Two days before the window closed, sorry ‘slammed shut’, chief executive Neil Doncaster spent the bulk of his evening on the phone to McKenzie’s agent, who was pleading with the Canaries’ hierarchy to let his client leave for Highfield Road.

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The morning after, following discussions between Doncaster and Worthington, the Irishman reluctantly concluded it would be counter-productive to keep McKenzie as part of his squad and, if Coventry came back with an acceptable bid, they would let him go. The one caveat was that Worthington wanted to bring in a replacement... Bristol City’s young striker David Cotterill.

Doncaster set to work on negotiating the two separate, but inter-linked, deals. A verbal agreement was reached on the two transfers with Norwich stating they would “strongly prefer not to do one without the other”. Not strongly enough, it would turn out.

Norwich completed the necessary paperwork and arrangements were made for Doncaster to meet with Cotterill, who had joined up with the Wales squad in Cardiff ahead of a Euro 2008 qualifier against the Czech Republic in Prague.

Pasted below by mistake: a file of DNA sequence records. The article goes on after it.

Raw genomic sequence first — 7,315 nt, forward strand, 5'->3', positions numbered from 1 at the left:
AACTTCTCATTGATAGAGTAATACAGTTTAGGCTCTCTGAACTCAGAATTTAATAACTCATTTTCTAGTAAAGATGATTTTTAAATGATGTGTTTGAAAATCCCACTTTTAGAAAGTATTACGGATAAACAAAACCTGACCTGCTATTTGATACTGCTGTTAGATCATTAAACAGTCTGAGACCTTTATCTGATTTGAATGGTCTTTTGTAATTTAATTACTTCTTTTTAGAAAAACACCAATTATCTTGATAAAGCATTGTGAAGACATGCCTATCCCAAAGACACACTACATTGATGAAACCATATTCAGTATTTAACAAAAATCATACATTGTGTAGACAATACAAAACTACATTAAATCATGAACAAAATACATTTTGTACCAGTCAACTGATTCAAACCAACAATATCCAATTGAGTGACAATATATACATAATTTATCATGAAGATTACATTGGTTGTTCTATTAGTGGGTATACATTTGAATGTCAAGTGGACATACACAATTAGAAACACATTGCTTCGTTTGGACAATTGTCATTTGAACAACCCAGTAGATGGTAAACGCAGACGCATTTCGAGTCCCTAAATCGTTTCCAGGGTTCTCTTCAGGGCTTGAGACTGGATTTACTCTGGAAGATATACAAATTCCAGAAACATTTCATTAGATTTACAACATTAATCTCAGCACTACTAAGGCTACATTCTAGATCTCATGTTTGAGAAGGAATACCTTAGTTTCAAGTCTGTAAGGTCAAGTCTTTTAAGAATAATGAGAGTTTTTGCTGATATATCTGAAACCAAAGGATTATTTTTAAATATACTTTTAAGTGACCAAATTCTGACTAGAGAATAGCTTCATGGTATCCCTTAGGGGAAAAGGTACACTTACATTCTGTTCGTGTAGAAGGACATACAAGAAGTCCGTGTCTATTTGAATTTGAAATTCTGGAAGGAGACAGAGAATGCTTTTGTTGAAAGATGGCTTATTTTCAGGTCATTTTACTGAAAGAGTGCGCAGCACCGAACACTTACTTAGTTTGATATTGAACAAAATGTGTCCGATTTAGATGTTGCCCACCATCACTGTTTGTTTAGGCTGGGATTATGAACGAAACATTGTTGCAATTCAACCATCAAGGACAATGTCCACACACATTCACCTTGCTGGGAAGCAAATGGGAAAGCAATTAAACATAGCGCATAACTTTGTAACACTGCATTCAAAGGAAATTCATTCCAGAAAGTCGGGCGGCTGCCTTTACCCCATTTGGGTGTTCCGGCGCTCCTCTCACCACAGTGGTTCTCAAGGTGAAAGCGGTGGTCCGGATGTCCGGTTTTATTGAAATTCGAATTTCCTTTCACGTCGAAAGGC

After Cotterill had passed a medical the evening before, Doncaster drove through the night to attend a meeting with the player and his agent, former England international and West Bromwich Albion legend, Cyrille Regis.

It looked like Doncaster’s efforts had been worth it – personal terms were agreed and documents signed.

Doncaster faxed off all the signed paperwork to club secretary Kevan Platt, who started arranging for the registration documents to be lodged with the Football League and the FA.

There were still some important documents missing though... Bristol City had yet to sign their part of the deal, preferring to keep their options open in case another interested party made themselves aware.

It seemed a formality though and when Doncaster started his long journey back to Norfolk at 10am on deadline day he felt certain enough to ring Worthington and the board to inform them that both the McKenzie and Cotterill deals were all but complete.